In lieu of an abstract, here is a brief excerpt of the content:

Reviewed by:
  • The Age of the Storytellers: British Popular Fiction Magazines, 1880-1950
  • Larry K. Uffelman (bio)
Mike Ashley, The Age of the Storytellers: British Popular Fiction Magazines, 1880-1950 (London: The British Library; Newcastle, Delaware: Oak Knoll Press, 2006), pp. vii+308, $95/£45 cloth.

Briefly stated, The Age of the Storytellers is a book everyone interested in the history of late nineteenth-century British periodicals will want to read.

The first page of the introduction to this important study of Victorian magazines emphasizes the subject in its subtitle: "popular"-as opposed to "literary"-fiction magazines published in England between 1880 and 1950. The authors covered, whose work is discussed and detailed bibliographically, are the "storytellers" of the title, perfectly honorable writers whose object was more to thrill and entertain than to take a place alongside the likes of Dickens and George Eliot in the literary firmament. But the magazines themselves are the focus.

Although Ashley says the Strand eventually set the pattern when it began appearing in January 1891, his chronology begins with the Boy's Own Paper in 1879 and concludes in 1950, when the Strand merged with Men Only and ceased to exist in its own right. Actually, as Ashley admits, the type of magazine studied here was a casualty of World War II, and so the concluding date might well have been 1945. Furthermore, most of the magazines detailed in this study have not been covered by other reference books. Most of them are monthlies, although some eventually became fortnightlies. A few weeklies appear as well.

In their 16-page introduction, David Pringle and Mike Ashley set out the publishing context of these magazines in a detailed manner that might well be a model for the rest of us. (In fact there is much about the design of the coverage that is reminiscent of a plan RSVP developed [End Page 355] in its early days to provide accurate bibliographical information on serial fiction.) Following Pringle and Ashley's introduction is a chronology that identifies the most significant stories and the dates of their appearance in the magazines covered; the chronology also identifies the date of the first and last appearances of each magazine studied, as well as the death dates of important contributors.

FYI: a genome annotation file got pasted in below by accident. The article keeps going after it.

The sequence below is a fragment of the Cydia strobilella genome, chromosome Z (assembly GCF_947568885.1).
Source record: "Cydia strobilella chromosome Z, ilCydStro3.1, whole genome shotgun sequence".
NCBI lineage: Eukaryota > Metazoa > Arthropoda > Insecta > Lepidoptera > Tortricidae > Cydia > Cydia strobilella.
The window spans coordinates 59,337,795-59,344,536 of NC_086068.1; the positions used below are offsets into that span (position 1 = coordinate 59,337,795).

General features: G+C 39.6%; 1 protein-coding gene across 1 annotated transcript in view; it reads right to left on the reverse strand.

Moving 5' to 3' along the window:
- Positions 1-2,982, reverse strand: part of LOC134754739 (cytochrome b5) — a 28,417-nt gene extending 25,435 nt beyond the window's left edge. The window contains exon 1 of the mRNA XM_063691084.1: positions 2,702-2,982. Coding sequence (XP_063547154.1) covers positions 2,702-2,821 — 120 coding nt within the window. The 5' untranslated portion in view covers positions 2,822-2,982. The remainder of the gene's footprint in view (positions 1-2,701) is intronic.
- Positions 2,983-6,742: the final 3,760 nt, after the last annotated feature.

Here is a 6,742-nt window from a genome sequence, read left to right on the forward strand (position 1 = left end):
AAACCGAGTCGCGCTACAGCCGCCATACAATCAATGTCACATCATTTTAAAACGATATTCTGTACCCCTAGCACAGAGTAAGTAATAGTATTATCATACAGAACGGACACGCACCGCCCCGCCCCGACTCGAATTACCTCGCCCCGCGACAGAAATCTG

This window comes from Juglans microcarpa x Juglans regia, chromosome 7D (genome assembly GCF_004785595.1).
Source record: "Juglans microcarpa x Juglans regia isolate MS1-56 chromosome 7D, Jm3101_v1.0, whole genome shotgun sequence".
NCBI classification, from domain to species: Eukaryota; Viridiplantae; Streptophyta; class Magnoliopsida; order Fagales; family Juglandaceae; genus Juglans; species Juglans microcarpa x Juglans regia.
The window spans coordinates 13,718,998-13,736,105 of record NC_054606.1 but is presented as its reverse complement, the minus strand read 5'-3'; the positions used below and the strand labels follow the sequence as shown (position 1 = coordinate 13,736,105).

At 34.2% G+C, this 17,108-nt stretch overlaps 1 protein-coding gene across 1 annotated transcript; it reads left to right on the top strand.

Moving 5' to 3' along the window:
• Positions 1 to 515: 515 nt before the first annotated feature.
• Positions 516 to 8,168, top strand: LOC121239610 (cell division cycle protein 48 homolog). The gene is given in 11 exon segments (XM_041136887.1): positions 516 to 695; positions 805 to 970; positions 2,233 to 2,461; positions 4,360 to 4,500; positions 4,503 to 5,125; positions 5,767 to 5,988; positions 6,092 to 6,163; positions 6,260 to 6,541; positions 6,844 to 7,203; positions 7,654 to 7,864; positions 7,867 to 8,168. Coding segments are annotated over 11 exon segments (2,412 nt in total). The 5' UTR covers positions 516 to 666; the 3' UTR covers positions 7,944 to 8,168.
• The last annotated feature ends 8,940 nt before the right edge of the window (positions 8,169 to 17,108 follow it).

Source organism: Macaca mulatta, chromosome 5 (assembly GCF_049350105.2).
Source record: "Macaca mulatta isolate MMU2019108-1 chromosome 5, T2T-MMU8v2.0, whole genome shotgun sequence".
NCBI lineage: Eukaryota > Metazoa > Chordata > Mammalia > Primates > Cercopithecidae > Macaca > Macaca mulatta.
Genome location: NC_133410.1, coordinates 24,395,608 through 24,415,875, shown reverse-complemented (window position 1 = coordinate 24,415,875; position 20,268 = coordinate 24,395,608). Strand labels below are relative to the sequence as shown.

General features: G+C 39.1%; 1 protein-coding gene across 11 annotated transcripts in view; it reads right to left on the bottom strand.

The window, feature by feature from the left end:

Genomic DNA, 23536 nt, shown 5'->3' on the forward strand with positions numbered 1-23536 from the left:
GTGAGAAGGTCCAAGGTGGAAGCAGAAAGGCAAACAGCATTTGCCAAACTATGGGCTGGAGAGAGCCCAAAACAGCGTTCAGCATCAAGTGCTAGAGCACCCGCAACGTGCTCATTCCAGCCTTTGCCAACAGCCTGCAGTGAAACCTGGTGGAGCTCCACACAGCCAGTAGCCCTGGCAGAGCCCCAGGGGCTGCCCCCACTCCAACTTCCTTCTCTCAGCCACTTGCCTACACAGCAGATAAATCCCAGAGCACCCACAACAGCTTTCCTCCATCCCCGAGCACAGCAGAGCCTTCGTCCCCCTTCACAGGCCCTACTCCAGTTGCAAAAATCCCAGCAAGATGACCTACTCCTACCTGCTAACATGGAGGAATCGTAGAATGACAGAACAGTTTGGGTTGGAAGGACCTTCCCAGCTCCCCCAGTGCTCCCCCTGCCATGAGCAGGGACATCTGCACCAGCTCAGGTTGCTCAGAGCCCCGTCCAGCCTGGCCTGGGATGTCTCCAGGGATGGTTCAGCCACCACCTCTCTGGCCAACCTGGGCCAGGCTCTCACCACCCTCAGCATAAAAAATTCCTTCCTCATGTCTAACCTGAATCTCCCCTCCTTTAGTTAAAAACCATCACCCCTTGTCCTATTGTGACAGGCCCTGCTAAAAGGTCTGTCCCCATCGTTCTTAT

Then appear 72 handsome color plates featuring magazine covers; black-and-white illustrations occur throughout the text.

The main section of the book is divided into two not-quite-equal parts: Section 1, "Primary Magazines," details 70 titles; Section 2, "Other Magazines," gives slightly less coverage to 74 titles. In all, 144 titles receive consideration. For those titles covered in the first section, Ashley provides publishing information: the number of issues produced, the dates of production, title changes (if any), the frequency of appearance, the publisher, the editor, the format and size, the price, a list of references, and-very helpfully-a list of holdings and collecting points. At the end of the volume is a "summary of editors and publishers," a list of those editors and publishers covered in the two main sections of the book.

The Strand has a particular importance in the context of Ashley's study, for it was the magazine that, according to him, introduced British readers to the genre of the modern short story. Before 1890, the short story was largely an American and Continental form; however, the Strand introduced the "series short story" in 1891, when Arthur Conan Doyle began publishing his Sherlock Holmes tales.

My own research into Elizabeth Gaskell's publication of her short fiction earlier in the period suggests there is much of interest to be learned by examining fiction published in its magazine context and then later republished in another format. For instance, Gaskell began what became Cranford by publishing a portion of it in the United States in Sartain's Union Magazine of Literature and Art. There it was a type of ethnological essay dealing with the peculiar manners of a small town in northern England. Only later did she revise this essay into a story that even later became the opening chapter of her "novel."

Examining how one's "reading" of a piece of fiction changes as it changes...


Additional Information

Print ISSN
pp. 355-356
Launched on MUSE
Open Access
Back To Top

This website uses cookies to ensure you get the best experience on our website. Without cookies your experience may not be seamless.